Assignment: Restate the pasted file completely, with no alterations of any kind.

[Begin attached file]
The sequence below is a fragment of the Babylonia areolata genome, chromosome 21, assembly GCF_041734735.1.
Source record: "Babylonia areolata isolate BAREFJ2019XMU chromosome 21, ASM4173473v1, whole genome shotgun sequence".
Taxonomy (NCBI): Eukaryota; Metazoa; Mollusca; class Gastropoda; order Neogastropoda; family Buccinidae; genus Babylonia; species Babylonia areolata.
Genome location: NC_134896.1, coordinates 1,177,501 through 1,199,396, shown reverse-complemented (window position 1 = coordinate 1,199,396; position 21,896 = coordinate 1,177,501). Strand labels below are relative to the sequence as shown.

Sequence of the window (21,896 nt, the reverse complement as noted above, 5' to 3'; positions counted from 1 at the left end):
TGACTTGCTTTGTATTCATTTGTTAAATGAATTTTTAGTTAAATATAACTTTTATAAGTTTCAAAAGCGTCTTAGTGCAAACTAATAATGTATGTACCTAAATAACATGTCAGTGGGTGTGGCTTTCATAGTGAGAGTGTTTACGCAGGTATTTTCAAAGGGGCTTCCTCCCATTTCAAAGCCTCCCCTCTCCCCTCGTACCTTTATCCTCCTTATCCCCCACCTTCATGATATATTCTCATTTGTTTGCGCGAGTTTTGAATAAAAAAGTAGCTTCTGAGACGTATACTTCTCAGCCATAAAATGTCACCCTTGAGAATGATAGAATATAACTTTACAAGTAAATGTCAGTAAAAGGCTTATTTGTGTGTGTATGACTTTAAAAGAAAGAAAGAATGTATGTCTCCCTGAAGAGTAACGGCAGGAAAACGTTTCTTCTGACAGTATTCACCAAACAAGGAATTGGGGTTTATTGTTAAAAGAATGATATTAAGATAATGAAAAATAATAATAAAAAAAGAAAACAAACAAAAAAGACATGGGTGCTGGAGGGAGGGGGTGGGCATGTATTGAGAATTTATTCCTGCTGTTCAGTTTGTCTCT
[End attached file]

The sequence below is a fragment of the Babylonia areolata genome, chromosome 21, assembly GCF_041734735.1.
Source record: "Babylonia areolata isolate BAREFJ2019XMU chromosome 21, ASM4173473v1, whole genome shotgun sequence".
Taxonomy (NCBI): Eukaryota; Metazoa; Mollusca; class Gastropoda; order Neogastropoda; family Buccinidae; genus Babylonia; species Babylonia areolata.
Genome location: NC_134896.1, coordinates 1,177,501 through 1,199,396, shown reverse-complemented (window position 1 = coordinate 1,199,396; position 21,896 = coordinate 1,177,501). Strand labels below are relative to the sequence as shown.

Sequence of the window (21,896 nt, the reverse complement as noted above, 5' to 3'; positions counted from 1 at the left end):
TGACTTGCTTTGTATTCATTTGTTAAATGAATTTTTAGTTAAATATAACTTTTATAAGTTTCAAAAGCGTCTTAGTGCAAACTAATAATGTATGTACCTAAATAACATGTCAGTGGGTGTGGCTTTCATAGTGAGAGTGTTTACGCAGGTATTTTCAAAGGGGCTTCCTCCCATTTCAAAGCCTCCCCTCTCCCCTCGTACCTTTATCCTCCTTATCCCCCACCTTCATGATATATTCTCATTTGTTTGCGCGAGTTTTGAATAAAAAAGTAGCTTCTGAGACGTATACTTCTCAGCCATAAAATGTCACCCTTGAGAATGATAGAATATAACTTTACAAGTAAATGTCAGTAAAAGGCTTATTTGTGTGTGTATGACTTTAAAAGAAAGAAAGAATGTATGTCTCCCTGAAGAGTAACGGCAGGAAAACGTTTCTTCTGACAGTATTCACCAAACAAGGAATTGGGGTTTATTGTTAAAAGAATGATATTAAGATAATGAAAAATAATAATAAAAAAAGAAAACAAACAAAAAAGACATGGGTGCTGGAGGGAGGGGGTGGGCATGTATTGAGAATTTATTCCTGCTGTTCAGTTTGTCTCT